Categories: Load & Perf Testing

IIS Connections Affect Web Performance

Fri, 08/20/2010 - 15:00
pimg src= alt=IIS connections web performance class=picture /I have received questions from customers about load testing reports that show their server doing some unexpected things. For example, a customer sent some server monitor that showed a pattern of large peaks of CPU utilization followed by a precipitous drop to a low level of usage. He wanted to know why LoadStorm wasn't applying a consistent load to his system as evidenced by the CPU spikes./p pFirst, it is important to think about the big picture of what is going on. He had not told me if this CPU was one of many in a round robin configuration or if this was even on a web server at all. He was obviously ignoring other measurements of traffic on the server - most notably the web server logs. Wouldn't it be a better indicator of the LoadStorm's load to see the timestamps and volume of requests in the IIS (he is on MS stack) server logs?/p pimg src= alt=IIS connections web performance class=picture-left /There are thousands, if not millions, of configuration permutations possible with any web application. One configuration setting that could cause a roller coaster affect in CPU utilization is the limit of connections allowed from clients. While there are many considerations that could influence your decision for how many simultaneous connections you want as max, generally speaking, you want to give the web server as many as will be supported effectively by your CPU and RAM. This is especially true if the machine is dedicated to be a web server only./p pApache has different ways to control the maximum number of simultaneous client connections, such as the MaxClients directive for the whole server, and other ways to fine tune processes and threads. IIS provides a way to set the max connections for each specific Web site./p pOn Microsoft's support site, there is a help topic that provides good information to a href= target=_blankSet Client Connection Limits/a. /p blockquotepTo set the maximum number of client connections:/p ol liLog on to the Web server computer as an administrator. /liliClick Start, point to Settings, and then click Control Panel. /liliDouble-click Administrative Tools, and then double-click Internet Services Manager. /liliRight-click the Web site that you want to configure, and then click Properties. /liliClick the Web site tab. /liliIf you want to support an unlimited number of connections, click Unlimited. /liliTo set a specific number of connections, click Limited To, and then type the number of connections that you want the server to support (the default setting is 1000). /liliClick OK. /li/ol/blockquote pSteven Warren suggests in his blog that you a href= target=_blanktweak the registry to improve IIS' performance/a relative to connections. /p blockquotep The registry settings for IIS are stored in HKEY_LOCAL_MACHINE | SYSTEM | CURRENTCONTROLSET | SERVICES | INETINFO | PARAMETERS. You can work with strongListenbacklog/strong - This registry setting specifies how many active connections IIS has in its queue. The default value is 15. It can range all the way up to 250. /p/blockquote pI recommend doing some research on your own system to see how many client connections you allow. Then figure out (experimentation may be necessary) how many connections you can effectively service on your machine. You don't want to overload the machine, but you don't want to waste horsepower while restricting users. /p pThis is just one more performance engineering aspect to tune your web application. I suggest you invest a few hours to make sure you have it optimized for your environment. Test, tune, test, tune, test, tune....rinse and repeat./p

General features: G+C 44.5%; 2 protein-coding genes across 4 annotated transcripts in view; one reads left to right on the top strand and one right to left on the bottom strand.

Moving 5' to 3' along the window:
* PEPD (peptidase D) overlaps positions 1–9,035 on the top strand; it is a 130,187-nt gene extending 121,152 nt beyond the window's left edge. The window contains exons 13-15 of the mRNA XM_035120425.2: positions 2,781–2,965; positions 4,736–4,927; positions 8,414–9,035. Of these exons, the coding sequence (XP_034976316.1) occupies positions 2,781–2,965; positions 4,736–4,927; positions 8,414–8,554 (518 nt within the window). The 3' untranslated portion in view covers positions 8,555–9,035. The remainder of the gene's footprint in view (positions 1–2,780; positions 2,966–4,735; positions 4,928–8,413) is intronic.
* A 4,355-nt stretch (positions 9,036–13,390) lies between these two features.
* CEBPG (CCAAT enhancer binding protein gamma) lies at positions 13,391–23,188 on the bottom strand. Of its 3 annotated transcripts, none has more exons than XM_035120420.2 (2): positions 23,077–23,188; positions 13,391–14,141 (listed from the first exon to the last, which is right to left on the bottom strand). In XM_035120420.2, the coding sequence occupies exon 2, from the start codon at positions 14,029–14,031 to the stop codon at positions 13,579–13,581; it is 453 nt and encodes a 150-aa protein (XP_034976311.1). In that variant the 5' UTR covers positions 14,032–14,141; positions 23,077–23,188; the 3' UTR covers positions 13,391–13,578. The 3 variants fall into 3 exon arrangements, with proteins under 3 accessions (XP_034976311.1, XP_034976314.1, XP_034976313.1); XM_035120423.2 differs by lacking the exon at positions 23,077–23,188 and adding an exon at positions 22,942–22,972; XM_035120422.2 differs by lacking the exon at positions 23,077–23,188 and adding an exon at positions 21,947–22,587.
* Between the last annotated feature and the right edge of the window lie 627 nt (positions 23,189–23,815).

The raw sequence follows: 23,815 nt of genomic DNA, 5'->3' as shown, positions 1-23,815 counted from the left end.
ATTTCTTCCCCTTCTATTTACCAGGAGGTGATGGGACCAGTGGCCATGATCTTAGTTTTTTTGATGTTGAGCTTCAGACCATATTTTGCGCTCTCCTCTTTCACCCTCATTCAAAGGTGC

Categories: Load & Perf Testing

Load Testing Quote for August 19, 2010

Thu, 08/19/2010 - 12:43
pimg src= class=picture-left alt=Load Testing Question on SearchSoftwareQuality /On SearchSoftwareQuality, there is a section called Ask the Software Expert where a guru answers someone's question. Scott Barber has a post for a href=,289625,sid92_gci1259518_mem1,00.html target=_blankUnderstanding performance, load, and stress testing/a that I find amusing. /p pThe content is nothing that most web developers would find particularly noteworthy, except this pithy conclusion about the underlying myth of performance testing:/p blockquotepExperience tells me that these questions stem from the myth that performance testing is just functional testing, only with more users. This simply is not the case. One will not meet with success while performance testing, except by accident -- which does happen quite often -- by treating it like functional testing. Not only are the skills, purpose, planning, scheduling and tools different, but the entire thought process is different. To tell the truth, you are probably more likely to succeed by simply asking the members of the team what would you like to know about performance? and then figuring out how to collect that data than by treating performance testing like a functional testing project on steroids. /p/blockquote pNow I may not be as smart as Scott Barber, but I do know a cool storm picture when I see one. Storm your site with virtual users to find out its performance under load. Metaphorically speaking, it should be like this picture:/p pimg src=/files/Lightning_Crashes_at_a_place_in_Netherlands.jpg //p